“The beginning of love is to let those we love be perfectly themselves, and not to twist themselves to fit our own image. Otherwise we love only the reflection of ourselves we find in them.”
Much of what I know about happiness, or perhaps better said, unhappiness, is that it comes from wanting things to be other than what they are—when I desire things to be other than what they are, I can’t appreciate what is. This is commonly true in relating with others. When we want someone to be other than who they are, we can miss out on their lovable qualities.
As a teen, my mom wanted me to be someone other than who I was. For a few years, all I got from her was criticism and complaints. I felt that she couldn’t accept or enjoy me for my lovable qualities because she was only focused on who I wasn’t. Interestingly enough, she wanted me to be who she wasn’t. She wanted, in me, the qualities she didn’t have in herself.
So, one day in tears, I said, “I wish you could love me for who I am—not who you want me to be.” She actually got it. After that one sentence, she started appreciating me for who I was. I could then be myself without being concerned about what she thought or if I was doing myself “right.” My mother changed in response to my request. She realized I couldn’t be who she also couldn’t be.
Struggling in love
I commonly see patients who are struggling in love relationships. Either they want their partners to change—be someone other than who they are—or their partners want them to change.
Often we think if the other person just loved us enough, they would change to fit our picture of who we think they should be. But this change is unlikely, especially if we are expecting them to change their nature—their fundamental way of being.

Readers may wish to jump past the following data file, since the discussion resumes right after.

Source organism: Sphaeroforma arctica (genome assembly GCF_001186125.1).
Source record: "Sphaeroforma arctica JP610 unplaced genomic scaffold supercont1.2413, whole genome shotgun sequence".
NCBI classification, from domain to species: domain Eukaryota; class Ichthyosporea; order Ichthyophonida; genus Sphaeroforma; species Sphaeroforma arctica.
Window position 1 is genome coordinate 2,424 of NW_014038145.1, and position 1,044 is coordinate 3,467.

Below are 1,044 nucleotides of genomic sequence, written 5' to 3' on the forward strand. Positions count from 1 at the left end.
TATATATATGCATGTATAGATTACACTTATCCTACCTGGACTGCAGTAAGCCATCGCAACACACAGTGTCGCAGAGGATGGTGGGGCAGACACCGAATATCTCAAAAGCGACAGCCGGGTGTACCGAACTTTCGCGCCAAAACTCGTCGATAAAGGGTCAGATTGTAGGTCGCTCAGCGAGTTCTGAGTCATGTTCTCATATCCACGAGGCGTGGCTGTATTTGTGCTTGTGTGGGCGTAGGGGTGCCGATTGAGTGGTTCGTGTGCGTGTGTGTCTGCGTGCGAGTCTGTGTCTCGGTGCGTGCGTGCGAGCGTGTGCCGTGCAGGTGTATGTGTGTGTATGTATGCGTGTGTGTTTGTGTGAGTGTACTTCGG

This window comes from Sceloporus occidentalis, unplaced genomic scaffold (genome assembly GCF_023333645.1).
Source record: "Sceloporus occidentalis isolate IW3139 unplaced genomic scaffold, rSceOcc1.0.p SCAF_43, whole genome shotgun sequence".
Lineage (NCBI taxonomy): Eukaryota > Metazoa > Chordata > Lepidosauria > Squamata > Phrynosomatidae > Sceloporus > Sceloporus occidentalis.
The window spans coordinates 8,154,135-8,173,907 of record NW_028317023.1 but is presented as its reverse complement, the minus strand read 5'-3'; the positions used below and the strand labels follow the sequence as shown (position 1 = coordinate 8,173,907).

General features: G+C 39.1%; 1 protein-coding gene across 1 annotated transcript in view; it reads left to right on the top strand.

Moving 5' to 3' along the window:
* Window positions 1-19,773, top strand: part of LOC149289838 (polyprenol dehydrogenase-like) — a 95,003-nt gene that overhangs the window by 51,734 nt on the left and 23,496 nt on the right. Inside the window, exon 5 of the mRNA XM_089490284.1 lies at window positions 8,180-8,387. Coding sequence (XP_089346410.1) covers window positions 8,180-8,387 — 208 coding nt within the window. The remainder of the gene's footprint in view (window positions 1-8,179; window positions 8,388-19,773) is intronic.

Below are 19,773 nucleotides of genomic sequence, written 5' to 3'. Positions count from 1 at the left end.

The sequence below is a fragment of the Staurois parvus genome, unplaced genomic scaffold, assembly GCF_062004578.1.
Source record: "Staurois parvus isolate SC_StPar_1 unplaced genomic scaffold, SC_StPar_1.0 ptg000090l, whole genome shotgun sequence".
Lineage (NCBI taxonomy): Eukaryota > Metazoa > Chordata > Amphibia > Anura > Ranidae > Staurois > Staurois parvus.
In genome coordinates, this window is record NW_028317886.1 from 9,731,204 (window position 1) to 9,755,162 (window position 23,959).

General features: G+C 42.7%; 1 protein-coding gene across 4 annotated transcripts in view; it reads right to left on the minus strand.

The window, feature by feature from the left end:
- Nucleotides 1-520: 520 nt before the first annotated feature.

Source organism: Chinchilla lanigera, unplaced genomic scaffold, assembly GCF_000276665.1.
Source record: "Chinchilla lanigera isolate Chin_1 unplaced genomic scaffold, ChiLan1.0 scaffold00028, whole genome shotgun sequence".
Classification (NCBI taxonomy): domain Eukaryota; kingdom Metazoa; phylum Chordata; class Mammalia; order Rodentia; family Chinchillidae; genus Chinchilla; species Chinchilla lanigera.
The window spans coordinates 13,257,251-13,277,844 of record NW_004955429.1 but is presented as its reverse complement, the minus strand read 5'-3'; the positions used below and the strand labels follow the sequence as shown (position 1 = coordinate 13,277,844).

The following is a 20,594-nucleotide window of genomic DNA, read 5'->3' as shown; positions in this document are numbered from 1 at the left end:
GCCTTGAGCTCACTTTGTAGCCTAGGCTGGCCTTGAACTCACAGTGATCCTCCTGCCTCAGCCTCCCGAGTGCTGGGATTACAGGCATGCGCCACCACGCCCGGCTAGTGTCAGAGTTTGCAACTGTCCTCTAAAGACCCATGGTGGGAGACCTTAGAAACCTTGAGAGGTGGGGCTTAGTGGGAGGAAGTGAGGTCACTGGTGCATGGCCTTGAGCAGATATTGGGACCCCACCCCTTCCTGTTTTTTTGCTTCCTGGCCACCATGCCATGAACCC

A person’s nature determines things like whether they are introverted or extroverted. These things don’t change just because we want them to. If you push your partner to change their nature—to be more outgoing and social, for example—any change will likely be temporary. They may try for a while, but then nature takes its course.
In hindsight, we might have seen the mismatch before we got so deeply involved, but often because of our desire for a relationship, we ignore the warning signs early on. Or if we were conscious of the mismatch before we got together with our partner, we likely went forward hoping that he or she would change.
One key to successfully choosing a partner is to choose someone who has similar values and styles, and someone with whom we can easily be ourselves. If you want to learn about the Dating Relating Mating compatibility system, our 3-hour course is available on Amazon. If you use this this coupon code (XREQ3MWP) you’ll be able to buy it for $29.99 instead of the full price which is $135.
If we have chosen our partner well, then expecting them to grow and mature along with us is a reasonable expectation. We should both be willing to change certain behaviors to make our relationship run more smoothly. This is not the same as asking someone to change their nature.
If your partner wants to make behavioral changes and makes a real effort, that doesn’t mean the change will be perfect. They’ll have their own interpretation of what you’re asking of them and they’ll have their own unique version of what the change will look like.
If the response or change is not enough for you then you have another choice to make. Either you lovingly accept them for who they are and change what you focus on, or lovingly end the relationship and quit making both of you unhappy.
In either case, love is involved. The more loving thing for yourself and your partner may be to let go of trying to twist them into a reflection of yourself.